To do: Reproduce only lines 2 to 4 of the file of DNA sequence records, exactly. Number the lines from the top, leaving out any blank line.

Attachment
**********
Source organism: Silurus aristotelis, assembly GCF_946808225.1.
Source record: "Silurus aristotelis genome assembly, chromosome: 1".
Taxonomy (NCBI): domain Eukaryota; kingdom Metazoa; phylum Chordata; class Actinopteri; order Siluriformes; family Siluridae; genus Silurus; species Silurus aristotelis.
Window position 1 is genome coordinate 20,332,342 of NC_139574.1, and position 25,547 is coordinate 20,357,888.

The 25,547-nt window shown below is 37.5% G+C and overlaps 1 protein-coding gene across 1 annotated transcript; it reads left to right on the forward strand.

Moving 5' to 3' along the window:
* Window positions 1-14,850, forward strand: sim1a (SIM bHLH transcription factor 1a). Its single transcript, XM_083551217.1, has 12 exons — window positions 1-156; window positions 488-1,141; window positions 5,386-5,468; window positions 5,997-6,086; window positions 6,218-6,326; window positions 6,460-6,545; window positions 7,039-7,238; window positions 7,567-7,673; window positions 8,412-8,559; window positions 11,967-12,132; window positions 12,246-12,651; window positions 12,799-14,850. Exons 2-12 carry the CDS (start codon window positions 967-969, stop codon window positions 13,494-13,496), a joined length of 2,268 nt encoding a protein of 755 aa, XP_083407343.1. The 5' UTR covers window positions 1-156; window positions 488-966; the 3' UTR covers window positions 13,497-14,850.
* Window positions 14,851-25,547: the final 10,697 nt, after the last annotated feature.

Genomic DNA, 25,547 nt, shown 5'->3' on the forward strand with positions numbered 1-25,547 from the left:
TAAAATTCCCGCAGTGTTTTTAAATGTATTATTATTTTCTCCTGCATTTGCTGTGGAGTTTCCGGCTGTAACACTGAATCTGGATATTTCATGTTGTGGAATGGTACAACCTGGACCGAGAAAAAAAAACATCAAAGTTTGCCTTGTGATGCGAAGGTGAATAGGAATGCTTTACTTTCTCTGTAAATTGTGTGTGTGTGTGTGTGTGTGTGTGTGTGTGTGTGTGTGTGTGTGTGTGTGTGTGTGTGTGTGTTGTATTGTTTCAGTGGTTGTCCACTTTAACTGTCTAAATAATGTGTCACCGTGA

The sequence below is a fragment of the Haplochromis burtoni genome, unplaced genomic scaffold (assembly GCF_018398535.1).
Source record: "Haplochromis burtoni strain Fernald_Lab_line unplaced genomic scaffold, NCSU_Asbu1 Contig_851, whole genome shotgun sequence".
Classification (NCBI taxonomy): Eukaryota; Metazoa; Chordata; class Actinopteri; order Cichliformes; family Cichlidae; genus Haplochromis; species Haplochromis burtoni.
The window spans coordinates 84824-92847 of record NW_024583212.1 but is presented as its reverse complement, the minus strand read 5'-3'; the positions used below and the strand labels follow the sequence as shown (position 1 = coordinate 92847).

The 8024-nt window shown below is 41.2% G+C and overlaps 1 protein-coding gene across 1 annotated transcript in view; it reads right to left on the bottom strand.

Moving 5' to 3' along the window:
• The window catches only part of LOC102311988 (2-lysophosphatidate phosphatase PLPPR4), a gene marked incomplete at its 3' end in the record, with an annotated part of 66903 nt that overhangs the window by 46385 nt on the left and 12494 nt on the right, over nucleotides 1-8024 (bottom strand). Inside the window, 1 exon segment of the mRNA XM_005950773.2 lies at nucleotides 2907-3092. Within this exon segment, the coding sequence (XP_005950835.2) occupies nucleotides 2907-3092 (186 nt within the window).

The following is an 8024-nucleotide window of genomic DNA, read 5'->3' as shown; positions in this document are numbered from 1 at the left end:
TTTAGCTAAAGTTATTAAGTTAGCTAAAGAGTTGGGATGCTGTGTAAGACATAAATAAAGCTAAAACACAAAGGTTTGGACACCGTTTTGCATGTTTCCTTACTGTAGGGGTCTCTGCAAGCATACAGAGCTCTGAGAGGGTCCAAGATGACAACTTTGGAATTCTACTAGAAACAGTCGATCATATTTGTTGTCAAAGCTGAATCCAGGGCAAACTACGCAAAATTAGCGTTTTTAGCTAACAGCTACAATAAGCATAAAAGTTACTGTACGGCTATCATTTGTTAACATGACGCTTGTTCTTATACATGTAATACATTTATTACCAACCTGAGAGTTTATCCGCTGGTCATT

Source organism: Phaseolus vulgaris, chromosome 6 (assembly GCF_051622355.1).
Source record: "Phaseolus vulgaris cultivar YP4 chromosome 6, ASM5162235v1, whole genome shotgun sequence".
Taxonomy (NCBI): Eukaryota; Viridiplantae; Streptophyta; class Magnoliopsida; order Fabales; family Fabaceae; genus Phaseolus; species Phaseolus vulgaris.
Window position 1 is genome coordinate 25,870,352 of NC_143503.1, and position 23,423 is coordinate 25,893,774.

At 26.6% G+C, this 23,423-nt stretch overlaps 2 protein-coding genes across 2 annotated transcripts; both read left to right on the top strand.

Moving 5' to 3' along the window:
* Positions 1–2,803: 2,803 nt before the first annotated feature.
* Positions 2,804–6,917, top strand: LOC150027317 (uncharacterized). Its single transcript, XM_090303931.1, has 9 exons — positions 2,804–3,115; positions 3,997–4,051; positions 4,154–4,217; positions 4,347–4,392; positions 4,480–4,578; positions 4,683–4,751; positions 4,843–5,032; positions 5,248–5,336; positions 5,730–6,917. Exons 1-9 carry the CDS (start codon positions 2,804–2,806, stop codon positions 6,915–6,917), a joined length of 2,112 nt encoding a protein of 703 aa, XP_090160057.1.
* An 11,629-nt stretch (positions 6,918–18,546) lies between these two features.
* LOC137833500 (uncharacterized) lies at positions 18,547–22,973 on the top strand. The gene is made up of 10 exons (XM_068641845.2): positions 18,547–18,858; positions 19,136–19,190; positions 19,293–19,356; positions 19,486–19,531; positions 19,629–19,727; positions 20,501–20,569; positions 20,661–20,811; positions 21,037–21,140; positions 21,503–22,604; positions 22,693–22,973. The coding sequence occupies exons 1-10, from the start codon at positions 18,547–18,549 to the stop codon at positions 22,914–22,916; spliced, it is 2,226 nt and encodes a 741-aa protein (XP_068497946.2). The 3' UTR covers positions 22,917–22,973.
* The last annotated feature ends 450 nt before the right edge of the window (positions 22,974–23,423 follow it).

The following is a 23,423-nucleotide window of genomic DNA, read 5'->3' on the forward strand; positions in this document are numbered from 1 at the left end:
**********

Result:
Source record: "Silurus aristotelis genome assembly, chromosome: 1".
Taxonomy (NCBI): domain Eukaryota; kingdom Metazoa; phylum Chordata; class Actinopteri; order Siluriformes; family Siluridae; genus Silurus; species Silurus aristotelis.
Window position 1 is genome coordinate 20,332,342 of NC_139574.1, and position 25,547 is coordinate 20,357,888.